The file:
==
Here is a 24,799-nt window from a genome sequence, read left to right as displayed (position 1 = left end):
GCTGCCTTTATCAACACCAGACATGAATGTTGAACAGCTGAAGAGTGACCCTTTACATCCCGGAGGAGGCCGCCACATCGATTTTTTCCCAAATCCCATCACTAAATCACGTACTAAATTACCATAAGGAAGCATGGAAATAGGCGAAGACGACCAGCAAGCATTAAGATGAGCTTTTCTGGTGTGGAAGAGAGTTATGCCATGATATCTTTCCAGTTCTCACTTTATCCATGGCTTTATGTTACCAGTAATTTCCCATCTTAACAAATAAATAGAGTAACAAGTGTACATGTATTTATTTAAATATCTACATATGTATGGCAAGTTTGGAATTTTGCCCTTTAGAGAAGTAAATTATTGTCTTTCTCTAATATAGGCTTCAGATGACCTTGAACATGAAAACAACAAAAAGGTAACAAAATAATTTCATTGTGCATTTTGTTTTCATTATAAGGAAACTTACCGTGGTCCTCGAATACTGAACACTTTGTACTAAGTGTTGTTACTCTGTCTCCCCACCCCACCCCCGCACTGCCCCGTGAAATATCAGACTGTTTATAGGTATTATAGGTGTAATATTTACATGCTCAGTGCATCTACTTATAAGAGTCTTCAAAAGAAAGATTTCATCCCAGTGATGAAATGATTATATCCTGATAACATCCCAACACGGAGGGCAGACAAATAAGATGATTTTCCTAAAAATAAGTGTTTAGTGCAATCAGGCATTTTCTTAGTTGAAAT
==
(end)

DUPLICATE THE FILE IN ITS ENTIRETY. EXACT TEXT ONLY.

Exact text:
Here is a 24,799-nt window from a genome sequence, read left to right as displayed (position 1 = left end):
GCTGCCTTTATCAACACCAGACATGAATGTTGAACAGCTGAAGAGTGACCCTTTACATCCCGGAGGAGGCCGCCACATCGATTTTTTCCCAAATCCCATCACTAAATCACGTACTAAATTACCATAAGGAAGCATGGAAATAGGCGAAGACGACCAGCAAGCATTAAGATGAGCTTTTCTGGTGTGGAAGAGAGTTATGCCATGATATCTTTCCAGTTCTCACTTTATCCATGGCTTTATGTTACCAGTAATTTCCCATCTTAACAAATAAATAGAGTAACAAGTGTACATGTATTTATTTAAATATCTACATATGTATGGCAAGTTTGGAATTTTGCCCTTTAGAGAAGTAAATTATTGTCTTTCTCTAATATAGGCTTCAGATGACCTTGAACATGAAAACAACAAAAAGGTAACAAAATAATTTCATTGTGCATTTTGTTTTCATTATAAGGAAACTTACCGTGGTCCTCGAATACTGAACACTTTGTACTAAGTGTTGTTACTCTGTCTCCCCACCCCACCCCCGCACTGCCCCGTGAAATATCAGACTGTTTATAGGTATTATAGGTGTAATATTTACATGCTCAGTGCATCTACTTATAAGAGTCTTCAAAAGAAAGATTTCATCCCAGTGATGAAATGATTATATCCTGATAACATCCCAACACGGAGGGCAGACAAATAAGATGATTTTCCTAAAAATAAGTGTTTAGTGCAATCAGGCATTTTCTTAGTTGAAAT